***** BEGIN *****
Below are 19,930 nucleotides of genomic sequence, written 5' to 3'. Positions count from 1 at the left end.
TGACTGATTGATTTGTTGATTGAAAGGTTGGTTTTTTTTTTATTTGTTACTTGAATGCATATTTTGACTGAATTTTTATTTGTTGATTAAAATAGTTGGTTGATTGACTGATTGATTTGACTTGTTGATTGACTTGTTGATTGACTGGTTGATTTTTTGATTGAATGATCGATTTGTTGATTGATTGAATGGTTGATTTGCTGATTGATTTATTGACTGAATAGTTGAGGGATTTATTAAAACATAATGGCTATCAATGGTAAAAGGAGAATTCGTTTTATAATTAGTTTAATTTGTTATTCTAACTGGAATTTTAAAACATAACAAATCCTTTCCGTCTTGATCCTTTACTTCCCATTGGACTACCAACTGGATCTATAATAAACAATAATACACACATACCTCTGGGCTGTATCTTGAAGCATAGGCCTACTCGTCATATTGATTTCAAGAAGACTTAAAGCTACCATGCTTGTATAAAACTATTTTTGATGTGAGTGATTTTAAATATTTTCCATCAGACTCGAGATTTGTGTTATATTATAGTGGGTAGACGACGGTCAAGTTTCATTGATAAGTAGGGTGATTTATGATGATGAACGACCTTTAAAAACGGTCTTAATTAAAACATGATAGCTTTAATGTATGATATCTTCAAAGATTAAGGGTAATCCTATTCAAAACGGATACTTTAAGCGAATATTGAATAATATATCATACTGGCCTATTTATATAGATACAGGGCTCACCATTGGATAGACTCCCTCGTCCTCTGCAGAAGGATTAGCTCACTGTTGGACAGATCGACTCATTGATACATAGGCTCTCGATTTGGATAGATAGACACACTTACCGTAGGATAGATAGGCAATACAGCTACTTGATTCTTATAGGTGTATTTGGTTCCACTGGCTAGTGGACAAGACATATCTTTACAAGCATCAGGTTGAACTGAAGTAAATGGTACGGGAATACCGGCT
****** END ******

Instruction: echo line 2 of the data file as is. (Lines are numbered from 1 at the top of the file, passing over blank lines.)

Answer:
TGACTGATTGATTTGTTGATTGAAAGGTTGGTTTTTTTTTTATTTGTTACTTGAATGCATATTTTGACTGAATTTTTATTTGTTGATTAAAATAGTTGGTTGATTGACTGATTGATTTGACTTGTTGATTGACTTGTTGATTGACTGGTTGATTTTTTGATTGAATGATCGATTTGTTGATTGATTGAATGGTTGATTTGCTGATTGATTTATTGACTGAATAGTTGAGGGATTTATTAAAACATAATGGCTATCAATGGTAAAAGGAGAATTCGTTTTATAATTAGTTTAATTTGTTATTCTAACTGGAATTTTAAAACATAACAAATCCTTTCCGTCTTGATCCTTTACTTCCCATTGGACTACCAACTGGATCTATAATAAACAATAATACACACATACCTCTGGGCTGTATCTTGAAGCATAGGCCTACTCGTCATATTGATTTCAAGAAGACTTAAAGCTACCATGCTTGTATAAAACTATTTTTGATGTGAGTGATTTTAAATATTTTCCATCAGACTCGAGATTTGTGTTATATTATAGTGGGTAGACGACGGTCAAGTTTCATTGATAAGTAGGGTGATTTATGATGATGAACGACCTTTAAAAACGGTCTTAATTAAAACATGATAGCTTTAATGTATGATATCTTCAAAGATTAAGGGTAATCCTATTCAAAACGGATACTTTAAGCGAATATTGAATAATATATCATACTGGCCTATTTATATAGATACAGGGCTCACCATTGGATAGACTCCCTCGTCCTCTGCAGAAGGATTAGCTCACTGTTGGACAGATCGACTCATTGATACATAGGCTCTCGATTTGGATAGATAGACACACTTACCGTAGGATAGATAGGCAATACAGCTACTTGATTCTTATAGGTGTATTTGGTTCCACTGGCTAGTGGACAAGACATATCTTTACAAGCATCAGGTTGAACTGAAGTAAATGGTACGGGAATACCGGCT